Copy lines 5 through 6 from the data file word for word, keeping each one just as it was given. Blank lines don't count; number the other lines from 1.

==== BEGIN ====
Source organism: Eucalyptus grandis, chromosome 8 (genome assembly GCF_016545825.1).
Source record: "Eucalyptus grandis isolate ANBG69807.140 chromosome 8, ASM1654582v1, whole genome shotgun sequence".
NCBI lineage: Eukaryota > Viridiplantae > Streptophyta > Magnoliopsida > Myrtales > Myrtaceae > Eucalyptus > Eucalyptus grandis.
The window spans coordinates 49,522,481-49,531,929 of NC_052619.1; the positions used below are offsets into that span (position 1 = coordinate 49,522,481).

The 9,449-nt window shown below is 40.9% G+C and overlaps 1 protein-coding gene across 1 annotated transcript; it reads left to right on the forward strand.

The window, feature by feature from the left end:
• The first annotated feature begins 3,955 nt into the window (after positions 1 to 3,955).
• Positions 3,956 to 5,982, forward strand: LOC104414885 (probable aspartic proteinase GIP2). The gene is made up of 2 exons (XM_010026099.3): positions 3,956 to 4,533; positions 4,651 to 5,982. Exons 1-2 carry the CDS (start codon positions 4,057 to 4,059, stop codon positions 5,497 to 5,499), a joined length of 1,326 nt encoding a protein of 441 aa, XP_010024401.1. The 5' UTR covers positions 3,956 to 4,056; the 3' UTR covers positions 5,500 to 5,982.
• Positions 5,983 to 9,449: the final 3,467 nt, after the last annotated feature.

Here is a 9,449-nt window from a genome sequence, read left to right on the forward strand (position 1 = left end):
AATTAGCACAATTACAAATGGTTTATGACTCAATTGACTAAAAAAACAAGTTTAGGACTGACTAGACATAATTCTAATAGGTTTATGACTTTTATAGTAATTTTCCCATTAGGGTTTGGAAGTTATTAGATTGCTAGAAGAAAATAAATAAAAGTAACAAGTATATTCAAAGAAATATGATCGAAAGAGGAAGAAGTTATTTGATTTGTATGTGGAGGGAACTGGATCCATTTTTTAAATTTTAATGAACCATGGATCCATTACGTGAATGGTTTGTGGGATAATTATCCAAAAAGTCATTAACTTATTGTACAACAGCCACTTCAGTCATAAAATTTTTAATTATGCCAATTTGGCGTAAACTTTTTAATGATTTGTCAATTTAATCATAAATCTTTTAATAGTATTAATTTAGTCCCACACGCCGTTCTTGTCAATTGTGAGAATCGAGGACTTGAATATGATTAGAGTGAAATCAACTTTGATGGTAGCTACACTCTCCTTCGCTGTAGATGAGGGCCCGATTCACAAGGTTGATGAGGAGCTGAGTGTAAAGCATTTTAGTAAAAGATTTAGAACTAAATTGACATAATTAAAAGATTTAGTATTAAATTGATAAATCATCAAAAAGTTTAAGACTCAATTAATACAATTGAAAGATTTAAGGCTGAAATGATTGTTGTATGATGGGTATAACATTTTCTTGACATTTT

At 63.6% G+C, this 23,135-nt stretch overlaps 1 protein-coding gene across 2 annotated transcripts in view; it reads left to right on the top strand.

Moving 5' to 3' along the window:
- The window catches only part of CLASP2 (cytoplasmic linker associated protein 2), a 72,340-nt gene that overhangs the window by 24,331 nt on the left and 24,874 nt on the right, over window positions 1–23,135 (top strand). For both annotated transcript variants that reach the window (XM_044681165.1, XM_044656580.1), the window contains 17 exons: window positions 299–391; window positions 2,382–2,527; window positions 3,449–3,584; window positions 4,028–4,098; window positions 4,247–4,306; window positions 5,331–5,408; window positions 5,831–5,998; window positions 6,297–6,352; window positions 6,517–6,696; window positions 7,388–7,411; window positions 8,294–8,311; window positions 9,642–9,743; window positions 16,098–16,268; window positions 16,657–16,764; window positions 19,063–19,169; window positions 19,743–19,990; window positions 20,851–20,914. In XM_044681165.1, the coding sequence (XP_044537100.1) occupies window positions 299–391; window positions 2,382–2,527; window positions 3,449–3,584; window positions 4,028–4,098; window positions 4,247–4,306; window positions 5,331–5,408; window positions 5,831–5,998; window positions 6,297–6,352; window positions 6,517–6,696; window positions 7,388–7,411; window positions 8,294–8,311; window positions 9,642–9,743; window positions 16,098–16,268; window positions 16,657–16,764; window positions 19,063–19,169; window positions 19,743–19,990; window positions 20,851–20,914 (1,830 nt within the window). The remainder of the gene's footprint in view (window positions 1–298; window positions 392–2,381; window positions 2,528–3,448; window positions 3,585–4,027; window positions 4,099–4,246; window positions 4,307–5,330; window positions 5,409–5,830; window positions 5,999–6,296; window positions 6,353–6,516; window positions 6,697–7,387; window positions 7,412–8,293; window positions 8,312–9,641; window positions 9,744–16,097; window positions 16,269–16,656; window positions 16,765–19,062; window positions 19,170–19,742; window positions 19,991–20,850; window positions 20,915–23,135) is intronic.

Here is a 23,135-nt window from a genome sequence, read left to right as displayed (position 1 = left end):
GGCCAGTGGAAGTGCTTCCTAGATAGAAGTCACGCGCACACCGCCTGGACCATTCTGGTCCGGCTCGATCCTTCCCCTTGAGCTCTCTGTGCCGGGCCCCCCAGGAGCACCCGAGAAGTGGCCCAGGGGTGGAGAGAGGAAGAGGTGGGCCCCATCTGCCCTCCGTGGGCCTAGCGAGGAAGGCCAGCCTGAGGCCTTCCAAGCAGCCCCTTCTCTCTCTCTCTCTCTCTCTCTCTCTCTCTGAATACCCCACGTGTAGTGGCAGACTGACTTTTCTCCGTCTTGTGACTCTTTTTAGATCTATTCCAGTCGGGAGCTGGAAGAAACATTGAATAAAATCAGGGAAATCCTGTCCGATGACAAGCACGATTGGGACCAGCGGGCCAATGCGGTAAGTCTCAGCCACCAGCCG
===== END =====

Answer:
The 9,449-nt window shown below is 40.9% G+C and overlaps 1 protein-coding gene across 1 annotated transcript; it reads left to right on the forward strand.

The window, feature by feature from the left end: